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Terror Train [Blu-ray]
(Roger Spottiswoode, 1980)
Review by Gary Tooze
Theatrical: Astral Bellevue Pathé
Video: Shout! Factory
Region: 'A' (as verified by the Momitsu region FREE Blu-ray player)
Disc Size: 37,562,735,953 bytes
Feature Size: 25,576,790,016 bytes
Video Bitrate: 29.43 Mbps
Case: Standard Blu-ray case
Release date: October 16th, 2012
Aspect ratio: 1.85:1
Resolution: 1080p / 23.976 fps
Video codec: MPEG-4 AVC Video
DTS-HD Master Audio English 2148 kbps 5.1 / 48 kHz / 2148 kbps / 24-bit (DTS Core: 5.1 / 48 kHz / 1509 kbps / 24-bit)
DTS-HD Master Audio English 1603 kbps 2.0 / 48 kHz / 1603 kbps / 24-bit (DTS Core: 2.0 / 48 kHz / 1509 kbps / 24-bit)
English (SDH), none
• Interviews With Production Executive Don Carmody (13:26 entitled
Riding the Rails), Producer Daniel Grodnik (12:08
entitled Destination Death), Production Designer
Glenn Bydwell (11:00 entitled All Aboard) And
Composer John Mills-Cockell (8:10 - Music For Murder)
Description: Take an excursion into terror with Jamie Lee
Curtis in this classic shocker from director Roger
Spottiswoode (Tomorrow Never Dies).
Riding the coattails of the resurgent boom in horror films after the success of Halloween, Terror Train features teeth-chattering direction by Roger Spottiswoode and pristine cinematography from John Alcott. The story is the basic slasher film premise, remounted on a moving train. A college fraternity decides to hold a New Year's Eve party on a train. But an uninvited guest, a disturbed ex-fraternity member, decides to take revenge on the partying students by killing them off one by one in increasingly grisly fashion. On board the terror train is horror film perennial Jamie Lee Curtis, along with David Copperfield, and Ben Johnson as Carne the conductor, who tries to calm the women students by saying things like, "Now you young ladies stay up here --it's too dangerous down in that other car.Excerpt from MRQE located HERE
This effectively exploits all the inherent violence and abandon of a riotous student party aboard a hired steam train. The horror elements are accounted for 'naturally': party masks provide grotesque images and a disguise for the killer; darkness alternating with the mottled lights of a disco give an uneasy visual feel, heightened by the swaying of the train; and the feats of a performing magician arouse expectations of a supernatural dimension. Instead, there is a psychological angle: the students, the killer's victims, are fairly callous themselves, given to gruesome medical school 'pranks' and fundamentally self-centred. Jamie Lee Curtis plays the only one of the gang with a conscience - and the only one to survive. But although the film's terror mileage is fuelled by her outwitting the killer, being a woman she must - as usual - finally be saved by the fatherly guard. Still, better than most of its kind.Excerpt from TimeOut London located HERE
Image : NOTE: The below Blu-ray captures were taken directly from the Blu-ray disc.
Terror Train comes to Blu-ray from Shout! Factory. The image quality is at the mercy of the less-effectual early 80's stock that never seems to wear-well. I don't fault the dual-layered transfer which hold the grain - deflects the noise and does its best with the production source. There are some speckles and a couple of wayward moments but overall I'd say this high-bitrate is as solid as the film will ever look on digital. By modern standards this is fairly tame visually but as a representation of the original - I doubt much more could be done. This Blu-ray produces an accurate representation of the original - which is all we can ever ask.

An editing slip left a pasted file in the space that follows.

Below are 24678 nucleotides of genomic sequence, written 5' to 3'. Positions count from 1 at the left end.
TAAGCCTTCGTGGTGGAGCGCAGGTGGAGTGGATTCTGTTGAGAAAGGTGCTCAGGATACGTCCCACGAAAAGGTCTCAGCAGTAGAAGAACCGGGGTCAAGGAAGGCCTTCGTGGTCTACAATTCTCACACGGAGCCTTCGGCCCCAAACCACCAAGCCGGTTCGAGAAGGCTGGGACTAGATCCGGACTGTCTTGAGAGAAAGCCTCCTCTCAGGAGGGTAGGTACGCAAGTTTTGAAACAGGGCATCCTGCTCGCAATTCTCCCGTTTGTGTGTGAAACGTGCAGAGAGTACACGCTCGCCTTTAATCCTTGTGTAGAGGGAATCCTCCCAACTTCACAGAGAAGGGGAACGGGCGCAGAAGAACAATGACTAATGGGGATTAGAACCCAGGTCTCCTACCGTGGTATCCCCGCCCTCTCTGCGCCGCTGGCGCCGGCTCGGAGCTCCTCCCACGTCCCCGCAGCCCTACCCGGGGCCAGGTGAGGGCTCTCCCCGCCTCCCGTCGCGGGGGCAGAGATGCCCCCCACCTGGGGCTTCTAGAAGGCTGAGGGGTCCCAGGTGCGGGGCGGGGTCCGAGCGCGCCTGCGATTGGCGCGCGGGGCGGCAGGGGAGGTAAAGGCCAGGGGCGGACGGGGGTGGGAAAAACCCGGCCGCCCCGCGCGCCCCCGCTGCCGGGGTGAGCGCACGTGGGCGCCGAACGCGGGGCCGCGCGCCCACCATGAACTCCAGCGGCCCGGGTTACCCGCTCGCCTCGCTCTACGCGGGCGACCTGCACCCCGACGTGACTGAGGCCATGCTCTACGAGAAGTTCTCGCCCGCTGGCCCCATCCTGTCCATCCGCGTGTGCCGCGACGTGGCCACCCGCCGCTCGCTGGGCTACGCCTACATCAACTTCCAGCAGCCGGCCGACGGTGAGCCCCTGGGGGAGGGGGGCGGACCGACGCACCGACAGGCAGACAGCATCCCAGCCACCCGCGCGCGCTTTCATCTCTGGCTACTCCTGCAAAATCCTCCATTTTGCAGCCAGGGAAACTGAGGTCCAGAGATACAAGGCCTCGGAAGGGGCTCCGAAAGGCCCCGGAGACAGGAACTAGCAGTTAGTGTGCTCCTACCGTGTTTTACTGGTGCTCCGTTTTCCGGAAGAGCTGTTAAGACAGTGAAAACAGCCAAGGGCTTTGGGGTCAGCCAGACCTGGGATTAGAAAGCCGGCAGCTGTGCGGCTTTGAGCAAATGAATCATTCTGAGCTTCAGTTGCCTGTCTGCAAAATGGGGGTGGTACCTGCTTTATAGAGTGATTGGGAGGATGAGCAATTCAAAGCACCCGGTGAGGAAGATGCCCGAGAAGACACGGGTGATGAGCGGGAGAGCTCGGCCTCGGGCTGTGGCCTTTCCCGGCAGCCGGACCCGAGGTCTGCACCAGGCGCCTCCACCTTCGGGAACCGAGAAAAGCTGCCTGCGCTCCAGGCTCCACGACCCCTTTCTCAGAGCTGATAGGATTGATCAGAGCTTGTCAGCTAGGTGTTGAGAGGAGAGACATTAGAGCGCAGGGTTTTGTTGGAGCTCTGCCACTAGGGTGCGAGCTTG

CLICK EACH BLU-RAY CAPTURE TO SEE ALL IMAGES IN FULL 1920X1080 RESOLUTION
Not bad at all. We get a DTS-HD Master 5.1 at 2148 kbps or the option of a similar stereo track. John Mills-Cockell score is quite noble and adds some class to the 'slashings'. It is quite excellent via the lossless transfer as are the piercing screams vaulting to significant high-ends. There are optional English subtitles and my Momitsu has identified it as being a region 'A'-locked.
Shout! Factory has put some effort into this with interviews with production executive Don Carmody (13:26 entitled Riding the Rails), Producer Daniel Grodnik (12:08 entitled Destination Death), Production Designer Glenn Bydwell (11:00 entitled All Aboard) And Composer John Mills-Cockell (8:10 - Music For Murder). So about 45-minutes on various aspects of production. There is also a beat-up Theatrical Trailer, a TV Spot and a stills gallery. Nice to see some relevant bonus material.
October 17th, 2012
About the Reviewer: Hello, fellow Beavers! I have been interested in film since I viewed a Chaplin festival on PBS when I was around 9 years old. I credit DVD with expanding my horizons to fill an almost ravenous desire to seek out new film experiences. I currently own approximately 9500 DVDs and have reviewed over 5000 myself. I appreciate my discussion Listserv for furthering my film education and inspiring me to continue running DVDBeaver. Plus a healthy thanks to those who donate and use our Amazon links.
Although I never wanted to become one of those guys who
focused 'too much' on image and sound quality - I
find HD is swiftly pushing me in that direction.
Oppo Digital BDP-83 Universal Region FREE Blu-ray/SACD
Gary W. Tooze
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